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Hawkeye Caucus recruits student lobbyists

BY ALLIE WRIGHT | MARCH 10, 2011 7:20 AM

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A new student group is working to create a movement from the inside-out.

By organizing a coalition of students, Hawkeye Caucus wants to take a more active role in Iowa higher-education decisions.

University of Iowa Governmental Relations faculty formed Hawkeye Caucus this fall to inform lawmakers about the benefits the university brings to the state. Though it began with only professors, students are now taking up the cause.

Abbey Moffitt, one of three interns for the initiative, said it is vital for students to have a consistent presence on the political stage because they are directly affected by such issues as decreasing state appropriations and tuition increases.

Hawkeye Caucus became an official student organization this week, and officials plan to start from the bottom when recruiting students.

“We’re an advocacy tool for everyone, and we’re trying to reach out to Hawkeye fans across the state,” Moffitt said.



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The interns have reached out to different student organizations around campus, such as UI Student Government, University Democrats, College Republicans, and many others to find participants.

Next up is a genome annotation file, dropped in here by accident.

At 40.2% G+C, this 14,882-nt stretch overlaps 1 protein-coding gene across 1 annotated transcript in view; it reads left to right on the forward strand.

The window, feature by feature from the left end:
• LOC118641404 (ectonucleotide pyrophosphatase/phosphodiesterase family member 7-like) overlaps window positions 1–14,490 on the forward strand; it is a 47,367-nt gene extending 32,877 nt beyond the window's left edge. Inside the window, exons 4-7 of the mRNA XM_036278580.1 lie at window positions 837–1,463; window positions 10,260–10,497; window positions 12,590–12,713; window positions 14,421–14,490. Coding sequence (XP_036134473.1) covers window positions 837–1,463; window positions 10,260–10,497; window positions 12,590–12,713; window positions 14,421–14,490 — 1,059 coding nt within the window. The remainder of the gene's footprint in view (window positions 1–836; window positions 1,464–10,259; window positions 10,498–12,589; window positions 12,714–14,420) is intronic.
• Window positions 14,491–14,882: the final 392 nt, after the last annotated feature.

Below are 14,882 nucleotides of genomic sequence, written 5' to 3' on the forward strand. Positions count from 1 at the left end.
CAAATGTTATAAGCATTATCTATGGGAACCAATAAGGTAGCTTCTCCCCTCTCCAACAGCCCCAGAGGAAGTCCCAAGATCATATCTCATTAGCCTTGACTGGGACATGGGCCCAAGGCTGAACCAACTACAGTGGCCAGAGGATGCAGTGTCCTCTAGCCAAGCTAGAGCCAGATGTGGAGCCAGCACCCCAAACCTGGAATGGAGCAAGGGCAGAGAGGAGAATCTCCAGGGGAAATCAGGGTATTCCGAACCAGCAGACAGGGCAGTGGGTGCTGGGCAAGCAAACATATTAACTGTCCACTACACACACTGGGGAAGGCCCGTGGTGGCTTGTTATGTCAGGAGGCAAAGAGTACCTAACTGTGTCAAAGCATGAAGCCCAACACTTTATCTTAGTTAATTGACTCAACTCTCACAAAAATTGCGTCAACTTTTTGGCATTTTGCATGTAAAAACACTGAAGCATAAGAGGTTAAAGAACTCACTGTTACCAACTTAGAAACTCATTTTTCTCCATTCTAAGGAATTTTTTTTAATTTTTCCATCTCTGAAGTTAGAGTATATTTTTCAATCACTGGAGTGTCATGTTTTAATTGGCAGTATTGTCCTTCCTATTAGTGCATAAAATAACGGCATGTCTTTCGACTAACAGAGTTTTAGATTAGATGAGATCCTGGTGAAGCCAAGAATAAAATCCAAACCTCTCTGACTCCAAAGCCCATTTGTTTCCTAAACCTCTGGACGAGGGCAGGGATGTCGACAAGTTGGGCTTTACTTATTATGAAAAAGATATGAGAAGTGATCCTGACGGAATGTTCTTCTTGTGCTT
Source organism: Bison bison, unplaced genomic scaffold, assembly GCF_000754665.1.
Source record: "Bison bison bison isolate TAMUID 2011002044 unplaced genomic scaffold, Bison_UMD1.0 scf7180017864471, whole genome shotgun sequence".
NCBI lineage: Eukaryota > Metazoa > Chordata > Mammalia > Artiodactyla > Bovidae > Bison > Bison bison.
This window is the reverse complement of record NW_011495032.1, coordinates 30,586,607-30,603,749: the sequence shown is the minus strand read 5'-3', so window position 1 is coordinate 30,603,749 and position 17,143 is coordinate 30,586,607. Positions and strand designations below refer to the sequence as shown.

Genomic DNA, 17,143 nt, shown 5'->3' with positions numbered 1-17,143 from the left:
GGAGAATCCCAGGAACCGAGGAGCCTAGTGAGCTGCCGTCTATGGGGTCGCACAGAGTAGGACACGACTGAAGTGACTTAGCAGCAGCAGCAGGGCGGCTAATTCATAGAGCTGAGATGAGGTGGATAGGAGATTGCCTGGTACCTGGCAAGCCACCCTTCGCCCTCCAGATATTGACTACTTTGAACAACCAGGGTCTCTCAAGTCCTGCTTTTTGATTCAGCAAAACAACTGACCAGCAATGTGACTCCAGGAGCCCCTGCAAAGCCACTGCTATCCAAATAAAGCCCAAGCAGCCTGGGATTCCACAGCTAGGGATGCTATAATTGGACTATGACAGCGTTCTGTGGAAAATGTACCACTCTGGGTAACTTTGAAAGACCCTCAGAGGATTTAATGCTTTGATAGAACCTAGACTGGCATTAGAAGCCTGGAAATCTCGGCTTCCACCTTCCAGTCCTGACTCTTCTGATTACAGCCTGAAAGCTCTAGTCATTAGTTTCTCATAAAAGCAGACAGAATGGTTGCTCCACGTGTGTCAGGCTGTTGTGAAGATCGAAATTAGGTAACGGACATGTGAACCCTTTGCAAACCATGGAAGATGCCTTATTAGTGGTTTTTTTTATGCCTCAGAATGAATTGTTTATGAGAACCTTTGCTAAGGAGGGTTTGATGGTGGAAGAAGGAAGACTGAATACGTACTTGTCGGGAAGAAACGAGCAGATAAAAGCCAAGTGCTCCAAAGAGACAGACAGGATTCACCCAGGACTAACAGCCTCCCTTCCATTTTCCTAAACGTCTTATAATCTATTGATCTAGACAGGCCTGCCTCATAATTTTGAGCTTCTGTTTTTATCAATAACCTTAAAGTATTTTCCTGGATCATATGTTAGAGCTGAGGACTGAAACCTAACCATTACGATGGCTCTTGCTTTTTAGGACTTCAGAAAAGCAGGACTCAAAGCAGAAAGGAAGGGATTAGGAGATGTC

Moffitt said they are planning a trip to Des Moines on April 5 so students have another opportunity to lobby legislators about potential tuition increases.

Every UI college — from Pharmacy to Liberal Arts and Sciences — will be represented at Hawkeye Caucus Day, she said.

Members plan to showcase the UI’s benefits, Moffitt said, including the number of state pharmacists and doctors the university produces, as well as the attention gained from athletics and academic achievements.

State legislators said they support of student lobbying organizations and would be receptive to such a group.

Sen. Tom Rielly, D-Oskaloosa, said he encourages any constituent to come to the capitol often.

UI students — including graduate-student groups, medical students, and undergraduates — have made several trips to the Capitol this semester.

“I don’t think one trip is enough,” Rielly said. “If you’re concerned about a particular cause, it’s great to come to the Capitol.”

Sen. Merlin Bartz, R-Grafton, said students carry more credence because they are the ones directly affected by tuition increases.

“You know that they’re putting a special effort together as opposed to sending an e-mail,” he said.

Tysen Kendig, the UI vice president for Strategic Communication, said student participation in Hawkeye Caucus is a benefit for lobbying purposes.

“Students are what we’re all about as a university,” he said. “Certainly, when you’re talking about any effort to help people understand the importance of the UI, much of that is centered on the student experience here.”

The faculty-led initiative notified legislators about the group last fall. But before beginning their lobbying efforts, Moffitt said, they want to build a base of motivated members.

“Now that [legislators] are aware, students can hop on board, and it really makes an impact,” she said.


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